A former 19th-century cigar factory in Long Island City has been reimagined as mixed-use office space fit for creative companies. The four-story loft building on 35th Avenue offers tenants super high ceilings, exposed beams, and arched windows. Aptly dubbed “The Cigar Factory,” the over 120,000-square-foot building also boasts a private landscaped courtyard.
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New rendering by ODA Architects for TF Cornerstone
Developer TF Cornerstone officially broke ground Friday on its mixed-use, affordable housing development in Long Island City, a plan that began nearly six years prior. The project, which consists of 1,194 new apartments across two buildings on Center Boulevard, falls under the city’s redevelopment of Hunter’s Point South, a proposal with the goal of bringing 5,000 units of new housing to the area first backed by former Mayor Michael Bloomberg. In addition to the residences, the project includes construction of a community center, local retail, a new public park designed by Mathews Nielsen Landscape Architects, and a K-8 school. A pair of new renderings highlights the open space planned between the new towers.
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Image courtesy of Brooklyn Flea; photo credit: Scott Lynch
The city’s local flea and food markets set up shop in springtime, bringing irresistible edibles and covetable goods to a neighborhood near you. Though dates and locations vary and favorite vendors come and go, the mighty market phenomenon keeps growing. The shop-and-nosh mecca Brooklyn Flea again changes locations (hello, WTC!), a favorite night market returns in Queens, and the Manhattan classics are back to offer more of what you didn’t know you couldn’t live without. Some of the best fairs are the most fleeting, and one-offs like the annual Renegade Arts and Crafts Fair are always worth the trip. The list below rounds up the city’s top food and flea picks. Let the hunting and gathering begin!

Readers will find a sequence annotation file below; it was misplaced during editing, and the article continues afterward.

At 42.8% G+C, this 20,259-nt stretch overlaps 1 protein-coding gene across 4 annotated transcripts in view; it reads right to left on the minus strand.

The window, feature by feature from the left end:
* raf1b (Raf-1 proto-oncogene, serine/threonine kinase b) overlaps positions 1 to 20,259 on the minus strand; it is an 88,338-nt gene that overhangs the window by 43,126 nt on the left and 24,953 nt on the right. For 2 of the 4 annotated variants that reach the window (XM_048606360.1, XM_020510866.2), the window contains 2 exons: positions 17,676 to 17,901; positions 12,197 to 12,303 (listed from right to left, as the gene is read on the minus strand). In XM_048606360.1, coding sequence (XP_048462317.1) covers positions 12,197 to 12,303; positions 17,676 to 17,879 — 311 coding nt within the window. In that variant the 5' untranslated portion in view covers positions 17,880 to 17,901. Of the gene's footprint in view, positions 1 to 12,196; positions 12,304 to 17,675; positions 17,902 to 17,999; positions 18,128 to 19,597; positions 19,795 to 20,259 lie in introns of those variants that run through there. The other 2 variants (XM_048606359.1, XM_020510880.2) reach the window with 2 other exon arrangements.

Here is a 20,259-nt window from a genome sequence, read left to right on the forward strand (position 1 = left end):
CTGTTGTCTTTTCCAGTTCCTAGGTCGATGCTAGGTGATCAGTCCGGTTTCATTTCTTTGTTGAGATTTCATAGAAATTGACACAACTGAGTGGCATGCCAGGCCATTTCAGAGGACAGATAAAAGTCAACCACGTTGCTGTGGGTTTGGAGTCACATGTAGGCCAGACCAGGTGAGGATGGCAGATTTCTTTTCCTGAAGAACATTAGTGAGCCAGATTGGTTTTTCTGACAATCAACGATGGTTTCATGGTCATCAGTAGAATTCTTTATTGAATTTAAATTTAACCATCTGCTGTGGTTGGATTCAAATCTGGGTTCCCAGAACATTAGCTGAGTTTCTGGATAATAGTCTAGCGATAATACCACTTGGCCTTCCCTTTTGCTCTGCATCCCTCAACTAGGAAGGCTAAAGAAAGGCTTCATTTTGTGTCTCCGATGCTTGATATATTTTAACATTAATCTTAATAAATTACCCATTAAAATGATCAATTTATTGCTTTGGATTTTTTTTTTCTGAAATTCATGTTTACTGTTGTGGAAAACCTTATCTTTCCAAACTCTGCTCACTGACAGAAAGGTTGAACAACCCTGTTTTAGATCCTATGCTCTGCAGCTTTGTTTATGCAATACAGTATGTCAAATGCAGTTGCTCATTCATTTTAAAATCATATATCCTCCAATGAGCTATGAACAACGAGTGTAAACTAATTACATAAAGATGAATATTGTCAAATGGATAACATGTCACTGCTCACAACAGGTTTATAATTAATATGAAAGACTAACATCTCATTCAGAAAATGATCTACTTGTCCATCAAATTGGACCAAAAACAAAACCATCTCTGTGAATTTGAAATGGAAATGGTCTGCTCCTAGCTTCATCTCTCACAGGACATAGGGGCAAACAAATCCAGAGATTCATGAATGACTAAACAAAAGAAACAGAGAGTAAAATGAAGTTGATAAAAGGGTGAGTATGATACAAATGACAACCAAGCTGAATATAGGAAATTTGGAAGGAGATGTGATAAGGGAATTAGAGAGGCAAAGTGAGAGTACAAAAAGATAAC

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Via The Collective
London-based communal living company The Collective has purchased a hotel in Long Island City with plans to convert the building into a space for co-living. The Paper Factory Hotel, located at 37-06 36th Street near the Astoria border, will be transformed into a space for “short-stay” co-living, which the company says will give members more flexibility in the length of their stay. The first phase of the conversion adds cultural and educational space to the building’s ground floor; the second phase adds 100 more bedrooms to the hotel’s existing 125 rooms. More this way
Image via NYCEDC
According to a new poll conducted by the Siena College Research Institute, nearly two-thirds of New York state registered voters think Amazon’s decision to cancel its plans for a second headquarters in Queens was bad for New York. Sixty-one percent of the people who were polled say they would approve of the deal—in which Amazon would receive up to $3 billion in state and city incentives and create up to 25,000 jobs—if the company were to reconsider. The results are clear: “While some may have celebrated Amazon’s announcement to pull the plug, the vast majority of New Yorkers of every stripe thought it was bad for the Empire State,” said Siena College pollster Steven Greenberg.